Promoting Diversity in Engineering: A Deep Dive with Sheryl Ehrman
The Charles W. Davidson College of Engineering consistently ranks as one of the best engineering programs in the country. Dean Sheryl Ehrman provides insights into what makes the college so successful and how she is emphasizing making the engineering field more diverse and inclusive.
The College of Engineering is the #3 Best Undergraduate Engineering Program among Public Universities in the country according to U.S. News and World Report. What do you believe sets SJSU’s engineering college apart?
Sheryl Ehrman (SE): The hands-on experience that the College of Engineering offers students is unique. The students are taught by both tenure track and tenured faculty and Silicon Valley professionals who teach on a part-time basis, bringing their real world experience directly into our classrooms and laboratories.
We are constantly demonstrating that the College of Engineering is not only an educational institutional destination, but also a hub for research and innovation. The College of Engineering is increasing our impact on Silicon Valley and strives to bring emerging technology and concepts into the classroom.
Engineering is often viewed as a male-dominated field. Have you seen a shift toward more women joining the field? As dean, how do you try to encourage more women to become engineers?
(SE): Currently, women are the minority not only in the classroom, but also in the engineering professional world. The College of Engineering is always trying to increase women’s representation in industry by encouraging recruitment of engineering students by Silicon Valley companies. We want to see more women in the field of aviation, among other disciplines. We also host a Women in Engineering (WiE) conference every year to give female engineering students and professionals a platform to connect, learn and be inspired by other women in the field.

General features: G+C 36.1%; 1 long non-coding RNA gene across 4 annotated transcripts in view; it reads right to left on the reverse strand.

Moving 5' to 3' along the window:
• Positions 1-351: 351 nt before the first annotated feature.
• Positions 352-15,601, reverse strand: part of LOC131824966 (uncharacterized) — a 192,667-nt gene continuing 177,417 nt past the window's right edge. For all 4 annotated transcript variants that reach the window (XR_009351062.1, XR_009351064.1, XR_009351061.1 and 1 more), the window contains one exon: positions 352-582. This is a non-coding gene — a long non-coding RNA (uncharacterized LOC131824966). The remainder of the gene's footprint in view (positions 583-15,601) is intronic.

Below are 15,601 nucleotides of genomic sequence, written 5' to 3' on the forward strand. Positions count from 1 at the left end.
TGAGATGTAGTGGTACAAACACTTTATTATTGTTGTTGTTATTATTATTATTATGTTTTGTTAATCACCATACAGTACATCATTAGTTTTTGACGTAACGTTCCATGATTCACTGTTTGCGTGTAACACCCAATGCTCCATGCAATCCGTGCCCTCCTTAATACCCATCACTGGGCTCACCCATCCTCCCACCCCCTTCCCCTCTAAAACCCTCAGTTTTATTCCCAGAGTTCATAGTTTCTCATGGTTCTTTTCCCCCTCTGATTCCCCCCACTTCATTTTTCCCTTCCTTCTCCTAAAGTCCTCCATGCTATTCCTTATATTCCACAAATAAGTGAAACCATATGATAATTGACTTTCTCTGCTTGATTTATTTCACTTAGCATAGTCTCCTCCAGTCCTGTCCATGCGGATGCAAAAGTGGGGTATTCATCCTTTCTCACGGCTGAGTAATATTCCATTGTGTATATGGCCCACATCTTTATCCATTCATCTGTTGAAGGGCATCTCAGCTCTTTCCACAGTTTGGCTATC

The College of Engineering supports our Society of Women Engineers (SWE) student chapter and Alpha Omega Epsilon engineering sorority. Additionally, our MESA Engineering Program (MEP) is dedicated to increasing the number of qualified students from underserved groups, like women, to complete degrees in engineering, computer science and other disciplines at San José State University.
The annual WiE Conference was held on March 18. How has that event evolved or grown over the past few years, and what were the highlights for you from this year’s event?
(SE): The WiE conference has grown over the years to encourage networking, learning and perhaps finding mentors for students at the College of Engineering and beyond. The 2023 conference was the first time the event was in person since COVID-19 hit the world, so everyone attending was excited to be able to come together and celebrate women in engineering face-to-face.
In February, the Black Engineer exhibit provided an opportunity to showcase diversity and achievement of Black Spartan engineers. How does the college promote opportunities for historically underrepresented groups to pursue a career in engineering, something they may otherwise have not thought was achievable?
(SE): The College of Engineering provides a tremendous amount of support through clubs such as the Black Alliance of Scientists and Engineers (BASE), Society of Asian Scientists and Engineers (SASE) and the Society of Latino/a Engineers and Scientists (SOLES), encouraging the utilization of the MESA program and helping navigating the different disciplines the College of Engineering has to offer.
Most importantly, the CoE cultivates a sense of belonging. This is a very important factor for those students who are thinking about a career in engineering and which institution to pick for the engineering education. We also encourage students to learn from successful alumni at talks such as Silicon Valley Leadership Symposium and the Dean’s Conversations.
What exciting research or opportunities are present in the College of Engineering this semester?
(SE): The College of Engineering is a part of the San José State University research and innovation community. Technologies like robotic exoskeletons, quantum computing, synthetic heart valves and so much more are a part of what the College of Engineering is involved with. The faculty, along with undergraduate and graduate students are all a part of the college’s research and innovation efforts.